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These configurations tend to have non-proprietary births. Somebody
(like Intel or VIA) proposes a new standard configuration because it
would better accommodate their components. They don't plan to make
mobos, rather their lives would be easier and they'd sell more
product if more mobos were "designed like this".
Think of it another way. Mobos are at the bottom of the food chain.
They don't wag anything. They're commoditized. Leaving aside
laptops, here's what *doesn't* happen: (1) innovative mobo maker
proposes new proprietary standard; (2) CPU, peripherals, and cabling
makers all clamber and re-tool to accommodate the exciting new mobo,
forsaking others. Doesn't happen.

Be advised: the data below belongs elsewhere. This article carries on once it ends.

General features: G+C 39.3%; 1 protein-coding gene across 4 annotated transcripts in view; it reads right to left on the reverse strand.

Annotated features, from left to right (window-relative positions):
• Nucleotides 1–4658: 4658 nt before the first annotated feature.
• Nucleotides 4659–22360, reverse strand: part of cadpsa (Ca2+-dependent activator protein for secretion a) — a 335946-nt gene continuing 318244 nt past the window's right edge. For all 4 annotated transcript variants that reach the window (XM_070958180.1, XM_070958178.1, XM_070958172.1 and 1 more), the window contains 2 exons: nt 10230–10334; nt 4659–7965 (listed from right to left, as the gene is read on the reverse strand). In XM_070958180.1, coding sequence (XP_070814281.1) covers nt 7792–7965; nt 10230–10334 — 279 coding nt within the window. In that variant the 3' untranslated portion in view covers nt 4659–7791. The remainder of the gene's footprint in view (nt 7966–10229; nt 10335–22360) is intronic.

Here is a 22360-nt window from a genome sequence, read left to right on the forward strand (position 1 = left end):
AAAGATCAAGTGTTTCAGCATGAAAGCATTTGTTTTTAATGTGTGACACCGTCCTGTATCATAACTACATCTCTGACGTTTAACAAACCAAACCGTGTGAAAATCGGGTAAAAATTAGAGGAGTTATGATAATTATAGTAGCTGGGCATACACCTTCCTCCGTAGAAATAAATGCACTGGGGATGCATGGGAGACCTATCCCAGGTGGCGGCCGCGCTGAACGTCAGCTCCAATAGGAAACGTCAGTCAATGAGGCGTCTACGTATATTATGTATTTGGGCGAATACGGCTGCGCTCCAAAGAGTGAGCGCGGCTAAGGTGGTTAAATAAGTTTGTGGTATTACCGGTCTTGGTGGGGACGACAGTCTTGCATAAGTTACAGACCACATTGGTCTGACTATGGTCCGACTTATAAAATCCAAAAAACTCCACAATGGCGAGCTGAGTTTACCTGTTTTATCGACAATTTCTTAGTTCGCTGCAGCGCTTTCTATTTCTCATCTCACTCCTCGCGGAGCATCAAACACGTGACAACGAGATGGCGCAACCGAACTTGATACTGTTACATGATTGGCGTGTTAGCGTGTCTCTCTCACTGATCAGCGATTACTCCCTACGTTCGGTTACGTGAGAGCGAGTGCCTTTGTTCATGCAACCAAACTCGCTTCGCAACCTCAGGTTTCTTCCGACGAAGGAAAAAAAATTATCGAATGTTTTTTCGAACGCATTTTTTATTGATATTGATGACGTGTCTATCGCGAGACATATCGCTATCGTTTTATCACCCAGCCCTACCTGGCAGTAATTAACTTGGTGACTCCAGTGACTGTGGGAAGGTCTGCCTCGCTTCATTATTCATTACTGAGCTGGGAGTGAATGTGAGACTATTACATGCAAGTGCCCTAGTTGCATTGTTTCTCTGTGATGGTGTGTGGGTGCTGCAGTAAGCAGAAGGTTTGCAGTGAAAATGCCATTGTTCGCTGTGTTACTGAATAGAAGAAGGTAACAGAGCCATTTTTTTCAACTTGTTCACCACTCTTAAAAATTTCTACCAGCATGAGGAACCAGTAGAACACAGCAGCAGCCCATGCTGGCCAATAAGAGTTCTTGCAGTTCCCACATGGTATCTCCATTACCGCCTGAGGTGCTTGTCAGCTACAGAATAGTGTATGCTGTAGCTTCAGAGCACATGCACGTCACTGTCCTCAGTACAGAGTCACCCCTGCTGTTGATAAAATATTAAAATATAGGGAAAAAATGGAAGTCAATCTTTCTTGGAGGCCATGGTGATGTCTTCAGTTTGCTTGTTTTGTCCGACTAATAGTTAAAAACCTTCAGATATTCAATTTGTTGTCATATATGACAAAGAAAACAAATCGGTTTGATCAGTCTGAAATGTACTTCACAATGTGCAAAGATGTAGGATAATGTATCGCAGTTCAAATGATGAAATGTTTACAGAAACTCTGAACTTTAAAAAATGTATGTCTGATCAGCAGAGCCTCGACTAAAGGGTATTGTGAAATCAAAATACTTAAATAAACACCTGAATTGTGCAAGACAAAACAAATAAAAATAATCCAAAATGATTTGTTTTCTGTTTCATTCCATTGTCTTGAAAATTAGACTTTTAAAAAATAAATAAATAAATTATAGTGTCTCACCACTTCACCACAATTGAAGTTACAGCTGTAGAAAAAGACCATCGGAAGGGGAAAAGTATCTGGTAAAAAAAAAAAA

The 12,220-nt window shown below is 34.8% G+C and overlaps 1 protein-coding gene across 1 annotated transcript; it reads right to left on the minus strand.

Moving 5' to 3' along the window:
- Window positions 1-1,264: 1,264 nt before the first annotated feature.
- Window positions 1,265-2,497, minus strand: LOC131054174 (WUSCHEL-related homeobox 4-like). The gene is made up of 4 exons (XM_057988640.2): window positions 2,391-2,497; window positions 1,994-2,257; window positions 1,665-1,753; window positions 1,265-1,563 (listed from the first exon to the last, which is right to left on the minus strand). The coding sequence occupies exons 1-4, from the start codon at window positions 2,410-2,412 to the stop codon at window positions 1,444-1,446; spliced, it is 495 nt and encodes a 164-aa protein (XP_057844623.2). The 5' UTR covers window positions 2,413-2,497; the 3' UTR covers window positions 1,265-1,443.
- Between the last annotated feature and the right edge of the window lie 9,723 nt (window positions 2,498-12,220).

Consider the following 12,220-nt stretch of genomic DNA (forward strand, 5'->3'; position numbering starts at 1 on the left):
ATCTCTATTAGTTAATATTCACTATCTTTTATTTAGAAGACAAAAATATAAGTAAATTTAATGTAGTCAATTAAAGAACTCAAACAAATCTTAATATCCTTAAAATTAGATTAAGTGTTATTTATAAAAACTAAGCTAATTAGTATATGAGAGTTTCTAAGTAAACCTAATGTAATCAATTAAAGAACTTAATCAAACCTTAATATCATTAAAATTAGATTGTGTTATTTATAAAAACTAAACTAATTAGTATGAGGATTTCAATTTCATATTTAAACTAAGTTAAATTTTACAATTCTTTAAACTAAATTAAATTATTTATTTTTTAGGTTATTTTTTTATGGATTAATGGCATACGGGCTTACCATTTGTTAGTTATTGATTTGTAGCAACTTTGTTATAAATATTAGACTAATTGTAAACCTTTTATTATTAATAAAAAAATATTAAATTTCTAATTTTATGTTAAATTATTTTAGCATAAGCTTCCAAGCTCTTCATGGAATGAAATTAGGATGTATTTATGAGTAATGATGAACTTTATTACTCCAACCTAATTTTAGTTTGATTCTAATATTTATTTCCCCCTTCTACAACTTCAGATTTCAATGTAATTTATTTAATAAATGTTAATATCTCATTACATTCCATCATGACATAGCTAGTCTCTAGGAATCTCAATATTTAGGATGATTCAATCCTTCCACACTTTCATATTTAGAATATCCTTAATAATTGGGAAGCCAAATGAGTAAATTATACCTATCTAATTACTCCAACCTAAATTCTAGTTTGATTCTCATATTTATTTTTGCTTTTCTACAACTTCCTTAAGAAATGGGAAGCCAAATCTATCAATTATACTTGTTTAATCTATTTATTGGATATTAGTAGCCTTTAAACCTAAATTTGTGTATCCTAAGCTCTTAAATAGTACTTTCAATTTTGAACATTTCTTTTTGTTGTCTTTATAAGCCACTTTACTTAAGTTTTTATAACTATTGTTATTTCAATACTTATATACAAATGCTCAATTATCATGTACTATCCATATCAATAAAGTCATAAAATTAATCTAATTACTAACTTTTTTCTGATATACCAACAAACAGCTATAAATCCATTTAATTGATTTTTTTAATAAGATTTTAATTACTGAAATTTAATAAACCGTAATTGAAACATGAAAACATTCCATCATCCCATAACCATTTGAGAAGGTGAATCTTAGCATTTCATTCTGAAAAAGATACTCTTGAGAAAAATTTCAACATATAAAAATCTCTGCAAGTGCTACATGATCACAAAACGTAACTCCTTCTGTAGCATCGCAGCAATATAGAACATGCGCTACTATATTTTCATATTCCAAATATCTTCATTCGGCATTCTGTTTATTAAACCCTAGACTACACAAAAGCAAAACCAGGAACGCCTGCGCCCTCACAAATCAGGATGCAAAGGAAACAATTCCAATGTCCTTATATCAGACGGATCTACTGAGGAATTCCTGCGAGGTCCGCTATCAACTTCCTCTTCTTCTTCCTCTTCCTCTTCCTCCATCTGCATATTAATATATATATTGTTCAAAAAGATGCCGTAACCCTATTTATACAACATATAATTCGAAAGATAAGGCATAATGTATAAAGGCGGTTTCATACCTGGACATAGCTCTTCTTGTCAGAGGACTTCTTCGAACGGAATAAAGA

I don't think it'll take a team of lawyers -- or even one -- to
learn how _your_ form factor came to be, and establish that nobody's
Doesn't mean your guy isn't ripping-off somebody's tech in another
area, but you simply don't need anybody's permission to manufacture
mobos to, say, the ATX spec. If you did, that would actually be
*bad* for the makers of the higher-margin components used with them
-- and they don't want that.
You know, these things are made in Asia for real cheap. If your guy
is North American ... don't buy any stock.
Another thing: if you write your mobo docs in some sort of
intellectual-property clean room you'll be the only one who does.
Hey, you know what? Forget what I said. In fact, I own the spec to
those mobos you're making. But I'm reasonable. How 'bout a buck a
board for my end? Get back with me.